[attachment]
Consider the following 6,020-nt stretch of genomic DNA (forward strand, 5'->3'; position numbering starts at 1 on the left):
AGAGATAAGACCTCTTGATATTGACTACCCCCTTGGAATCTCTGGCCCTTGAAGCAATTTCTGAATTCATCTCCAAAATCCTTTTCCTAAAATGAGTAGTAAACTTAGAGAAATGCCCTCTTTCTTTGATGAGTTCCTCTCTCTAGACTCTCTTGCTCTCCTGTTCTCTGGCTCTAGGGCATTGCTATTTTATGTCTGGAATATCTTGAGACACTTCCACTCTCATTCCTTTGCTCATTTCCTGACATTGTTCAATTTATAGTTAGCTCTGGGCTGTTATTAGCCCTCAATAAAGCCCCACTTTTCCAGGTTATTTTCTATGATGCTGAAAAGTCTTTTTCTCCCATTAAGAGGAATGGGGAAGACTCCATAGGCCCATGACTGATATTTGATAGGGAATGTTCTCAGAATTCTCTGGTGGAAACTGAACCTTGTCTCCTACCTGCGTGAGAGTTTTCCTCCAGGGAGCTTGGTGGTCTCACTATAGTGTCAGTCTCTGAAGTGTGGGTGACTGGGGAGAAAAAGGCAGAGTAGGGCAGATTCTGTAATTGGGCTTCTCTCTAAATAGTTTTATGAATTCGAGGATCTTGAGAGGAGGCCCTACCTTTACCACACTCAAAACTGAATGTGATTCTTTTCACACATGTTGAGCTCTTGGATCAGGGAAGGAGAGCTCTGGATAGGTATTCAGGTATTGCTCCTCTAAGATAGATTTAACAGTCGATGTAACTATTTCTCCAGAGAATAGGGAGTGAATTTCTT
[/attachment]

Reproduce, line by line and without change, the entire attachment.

Consider the following 6,020-nt stretch of genomic DNA (forward strand, 5'->3'; position numbering starts at 1 on the left):
AGAGATAAGACCTCTTGATATTGACTACCCCCTTGGAATCTCTGGCCCTTGAAGCAATTTCTGAATTCATCTCCAAAATCCTTTTCCTAAAATGAGTAGTAAACTTAGAGAAATGCCCTCTTTCTTTGATGAGTTCCTCTCTCTAGACTCTCTTGCTCTCCTGTTCTCTGGCTCTAGGGCATTGCTATTTTATGTCTGGAATATCTTGAGACACTTCCACTCTCATTCCTTTGCTCATTTCCTGACATTGTTCAATTTATAGTTAGCTCTGGGCTGTTATTAGCCCTCAATAAAGCCCCACTTTTCCAGGTTATTTTCTATGATGCTGAAAAGTCTTTTTCTCCCATTAAGAGGAATGGGGAAGACTCCATAGGCCCATGACTGATATTTGATAGGGAATGTTCTCAGAATTCTCTGGTGGAAACTGAACCTTGTCTCCTACCTGCGTGAGAGTTTTCCTCCAGGGAGCTTGGTGGTCTCACTATAGTGTCAGTCTCTGAAGTGTGGGTGACTGGGGAGAAAAAGGCAGAGTAGGGCAGATTCTGTAATTGGGCTTCTCTCTAAATAGTTTTATGAATTCGAGGATCTTGAGAGGAGGCCCTACCTTTACCACACTCAAAACTGAATGTGATTCTTTTCACACATGTTGAGCTCTTGGATCAGGGAAGGAGAGCTCTGGATAGGTATTCAGGTATTGCTCCTCTAAGATAGATTTAACAGTCGATGTAACTATTTCTCCAGAGAATAGGGAGTGAATTTCTT